Extensions of time and delay costs

The Shutdown Period give rise to time and cost issues under construction contracts. Construction industry participants need to ensure they are claiming any extensions of time (EOT) and permitted delay costs under their construction contract(s). Notices need to comply with the time requirements under the relevant construction contract. It is important to do this as soon as possible as some contracts include time bars for the submission of notices in relation to time and cost claims.

Principals will also need to ensure that they assess and manage EOT claims and any cost claims appropriately under their contract(s).

Suspension and site safety costs

The Shutdown Period may give rise to suspension and demobilisation/site safety costs under the relevant construction contract. Construction industry participants will need to review their contract to see if they are entitled to suspend works as a result of the shutdown and also whether they are able to claim any demobilisation/site safety costs under the construction contract due to the shutdown.

Principals will also need to appropriately manage any suspension and demobilisation/site safety costs claims in accordance with their contract(s).

Force majeure arrangements

A force majeure clause will relieve parties (whether temporarily or permanently) of their obligations to perform their contractual obligations where a disruptive event occurs which was not foreseeable and beyond the control of either party.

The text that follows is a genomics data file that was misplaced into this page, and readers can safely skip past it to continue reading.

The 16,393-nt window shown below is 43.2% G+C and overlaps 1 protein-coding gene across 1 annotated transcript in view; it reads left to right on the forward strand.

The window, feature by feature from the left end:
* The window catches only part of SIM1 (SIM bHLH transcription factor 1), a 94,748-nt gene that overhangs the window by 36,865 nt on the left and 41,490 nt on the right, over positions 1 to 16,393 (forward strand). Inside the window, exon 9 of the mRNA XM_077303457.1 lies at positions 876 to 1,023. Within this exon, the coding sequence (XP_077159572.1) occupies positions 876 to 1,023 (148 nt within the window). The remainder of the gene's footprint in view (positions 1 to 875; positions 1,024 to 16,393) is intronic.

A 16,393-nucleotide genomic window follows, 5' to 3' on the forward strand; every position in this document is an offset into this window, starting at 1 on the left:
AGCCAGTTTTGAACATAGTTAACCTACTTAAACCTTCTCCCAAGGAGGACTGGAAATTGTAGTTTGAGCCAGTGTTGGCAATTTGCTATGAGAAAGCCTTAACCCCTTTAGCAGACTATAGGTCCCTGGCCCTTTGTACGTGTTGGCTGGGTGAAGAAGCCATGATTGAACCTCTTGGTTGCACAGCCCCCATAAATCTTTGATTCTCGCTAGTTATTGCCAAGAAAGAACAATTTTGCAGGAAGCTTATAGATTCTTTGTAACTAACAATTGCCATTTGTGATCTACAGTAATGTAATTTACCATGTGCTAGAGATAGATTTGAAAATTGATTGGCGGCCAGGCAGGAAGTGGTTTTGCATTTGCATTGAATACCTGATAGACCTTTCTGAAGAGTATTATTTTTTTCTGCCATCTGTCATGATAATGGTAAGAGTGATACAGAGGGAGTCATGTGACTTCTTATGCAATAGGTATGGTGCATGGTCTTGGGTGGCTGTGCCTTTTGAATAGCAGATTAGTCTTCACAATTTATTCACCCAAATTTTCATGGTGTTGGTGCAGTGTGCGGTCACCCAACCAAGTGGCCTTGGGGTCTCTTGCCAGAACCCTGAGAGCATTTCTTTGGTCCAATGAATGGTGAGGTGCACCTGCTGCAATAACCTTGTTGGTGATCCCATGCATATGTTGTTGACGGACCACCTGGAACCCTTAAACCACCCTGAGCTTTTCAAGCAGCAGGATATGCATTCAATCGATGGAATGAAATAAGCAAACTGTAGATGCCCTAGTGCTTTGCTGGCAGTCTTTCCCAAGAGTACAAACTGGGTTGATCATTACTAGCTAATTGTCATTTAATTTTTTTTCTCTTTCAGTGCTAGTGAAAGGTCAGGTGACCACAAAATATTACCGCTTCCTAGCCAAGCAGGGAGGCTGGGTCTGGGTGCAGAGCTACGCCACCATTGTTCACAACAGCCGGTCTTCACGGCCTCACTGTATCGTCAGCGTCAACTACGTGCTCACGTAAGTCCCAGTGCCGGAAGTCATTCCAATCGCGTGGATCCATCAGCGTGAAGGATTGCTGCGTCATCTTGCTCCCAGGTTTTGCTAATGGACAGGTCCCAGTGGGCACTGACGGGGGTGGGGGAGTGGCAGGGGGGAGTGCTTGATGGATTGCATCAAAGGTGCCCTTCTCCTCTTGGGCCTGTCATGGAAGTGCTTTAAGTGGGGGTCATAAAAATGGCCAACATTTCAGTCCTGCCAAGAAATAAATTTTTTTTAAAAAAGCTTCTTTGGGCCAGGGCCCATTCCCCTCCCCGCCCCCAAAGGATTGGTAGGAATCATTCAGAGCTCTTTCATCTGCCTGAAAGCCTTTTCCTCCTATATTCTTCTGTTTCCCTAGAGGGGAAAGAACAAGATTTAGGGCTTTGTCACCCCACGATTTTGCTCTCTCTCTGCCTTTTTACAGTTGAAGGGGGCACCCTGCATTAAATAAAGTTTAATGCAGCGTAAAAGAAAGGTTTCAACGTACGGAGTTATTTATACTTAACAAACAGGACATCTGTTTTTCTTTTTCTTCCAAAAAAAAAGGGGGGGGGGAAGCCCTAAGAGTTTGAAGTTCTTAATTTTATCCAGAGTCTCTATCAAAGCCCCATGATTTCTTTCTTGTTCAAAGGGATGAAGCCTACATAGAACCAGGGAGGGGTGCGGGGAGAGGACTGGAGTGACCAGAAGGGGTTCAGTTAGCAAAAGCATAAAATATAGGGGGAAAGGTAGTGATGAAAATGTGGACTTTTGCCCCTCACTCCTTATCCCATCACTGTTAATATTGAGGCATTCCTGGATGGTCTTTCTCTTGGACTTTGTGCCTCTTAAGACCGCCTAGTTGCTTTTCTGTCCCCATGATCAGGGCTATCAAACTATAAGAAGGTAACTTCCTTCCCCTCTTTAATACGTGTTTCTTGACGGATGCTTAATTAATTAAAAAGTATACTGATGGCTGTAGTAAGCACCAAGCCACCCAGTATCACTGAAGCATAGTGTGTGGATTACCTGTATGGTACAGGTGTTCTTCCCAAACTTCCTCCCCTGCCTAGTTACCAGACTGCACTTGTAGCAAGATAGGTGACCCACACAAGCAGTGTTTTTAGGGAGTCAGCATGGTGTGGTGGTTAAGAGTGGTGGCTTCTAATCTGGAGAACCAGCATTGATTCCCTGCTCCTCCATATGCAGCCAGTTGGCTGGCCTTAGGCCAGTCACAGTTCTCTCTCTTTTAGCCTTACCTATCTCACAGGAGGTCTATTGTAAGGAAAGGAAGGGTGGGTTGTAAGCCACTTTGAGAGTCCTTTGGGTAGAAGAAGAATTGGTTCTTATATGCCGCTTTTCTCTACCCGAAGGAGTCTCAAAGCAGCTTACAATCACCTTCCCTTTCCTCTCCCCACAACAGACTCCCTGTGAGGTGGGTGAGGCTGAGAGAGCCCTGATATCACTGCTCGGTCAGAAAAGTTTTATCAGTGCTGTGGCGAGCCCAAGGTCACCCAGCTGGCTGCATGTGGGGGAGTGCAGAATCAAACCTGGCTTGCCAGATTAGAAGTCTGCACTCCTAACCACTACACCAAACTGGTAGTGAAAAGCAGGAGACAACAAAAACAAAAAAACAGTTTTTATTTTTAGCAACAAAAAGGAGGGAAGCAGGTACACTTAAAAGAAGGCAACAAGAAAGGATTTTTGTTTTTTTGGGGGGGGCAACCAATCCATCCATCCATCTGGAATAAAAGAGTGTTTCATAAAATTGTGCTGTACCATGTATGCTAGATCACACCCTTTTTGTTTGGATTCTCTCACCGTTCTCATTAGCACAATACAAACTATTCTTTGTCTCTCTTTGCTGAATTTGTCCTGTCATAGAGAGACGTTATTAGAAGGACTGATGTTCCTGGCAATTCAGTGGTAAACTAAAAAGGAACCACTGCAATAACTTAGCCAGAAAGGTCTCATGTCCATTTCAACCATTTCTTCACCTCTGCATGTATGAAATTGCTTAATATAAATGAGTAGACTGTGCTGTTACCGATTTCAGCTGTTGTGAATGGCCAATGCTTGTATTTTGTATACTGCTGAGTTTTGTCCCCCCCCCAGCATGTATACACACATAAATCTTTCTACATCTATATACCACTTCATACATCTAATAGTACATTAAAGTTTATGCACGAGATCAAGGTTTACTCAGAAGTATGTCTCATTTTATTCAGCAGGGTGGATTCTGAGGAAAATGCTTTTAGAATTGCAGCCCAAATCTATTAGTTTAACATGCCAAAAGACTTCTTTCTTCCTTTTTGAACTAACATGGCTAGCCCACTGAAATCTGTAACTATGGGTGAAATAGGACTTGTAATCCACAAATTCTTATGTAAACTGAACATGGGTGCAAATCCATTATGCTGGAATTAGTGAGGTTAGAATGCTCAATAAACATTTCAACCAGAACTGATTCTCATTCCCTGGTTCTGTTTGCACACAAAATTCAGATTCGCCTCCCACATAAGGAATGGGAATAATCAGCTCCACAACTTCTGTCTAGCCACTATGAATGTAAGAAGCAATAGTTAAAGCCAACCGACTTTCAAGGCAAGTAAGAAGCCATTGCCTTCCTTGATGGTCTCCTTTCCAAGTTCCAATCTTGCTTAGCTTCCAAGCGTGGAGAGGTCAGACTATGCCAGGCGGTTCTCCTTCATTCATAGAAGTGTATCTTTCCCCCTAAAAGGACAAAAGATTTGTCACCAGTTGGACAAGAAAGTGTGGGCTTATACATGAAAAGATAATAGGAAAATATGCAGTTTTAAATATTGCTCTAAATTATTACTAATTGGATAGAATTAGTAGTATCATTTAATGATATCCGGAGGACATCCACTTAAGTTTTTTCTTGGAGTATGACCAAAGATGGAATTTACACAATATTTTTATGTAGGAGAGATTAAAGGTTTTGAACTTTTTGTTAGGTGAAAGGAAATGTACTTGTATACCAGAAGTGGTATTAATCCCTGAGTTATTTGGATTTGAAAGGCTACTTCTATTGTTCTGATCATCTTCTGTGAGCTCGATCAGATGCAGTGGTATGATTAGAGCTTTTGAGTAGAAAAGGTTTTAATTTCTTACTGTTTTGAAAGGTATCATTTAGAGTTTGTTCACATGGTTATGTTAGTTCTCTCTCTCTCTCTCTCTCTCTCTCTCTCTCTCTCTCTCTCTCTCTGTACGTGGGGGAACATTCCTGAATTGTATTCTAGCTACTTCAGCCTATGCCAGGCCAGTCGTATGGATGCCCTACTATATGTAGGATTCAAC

Where the contract contains a force majeure clause, principals and contractors will need to consider whether any of the force majeure events capture the current COVID-19 shutdown.

Payment, cash flow and solvency

Despite the construction industry being on “pause”, payment obligations for construction industry participants under contract and the NSW Building and Construction Industry Security of Payment Act 1999 (SOPA) for work completed prior to the Shutdown Period does not.

Principals, head contractors, subcontractors and consultants should be reviewing their contracts to ensure they are aware of their obligations in relation to payment. This includes obligations relating to both submitting payment claims and responding to payment claims. During the Shutdown Period, construction industry participants should ensure there is adequate staff for receiving, paying and/or responding to payment claims.

Construction industry participants will also need to be extra vigilant with payment claims as the shutdown may give rise to extra payment claims on projects. Separately, construction industry participants will also need to carefully manage any solvency issues with their supply chain.

What you need to do next

Moving forward, construction industry participants will need to carry out the following:

  • need to appropriately demobilise and secure construction sites;
  • ensure that only “urgent works” are being carried out in the Shutdown Period;
  • in the case of contractors, review construction contracts to ensure compliance and to otherwise claim any appropriate EOT and delay costs;
  • in the case of principals, appropriately respond to any contractors claims arising from the shut down;
  • be on the lookout for any payment claims under SOPA;
  • appropriately engage with stakeholders and supply chains; and
  • carefully manage employment issues stemming from the shutdown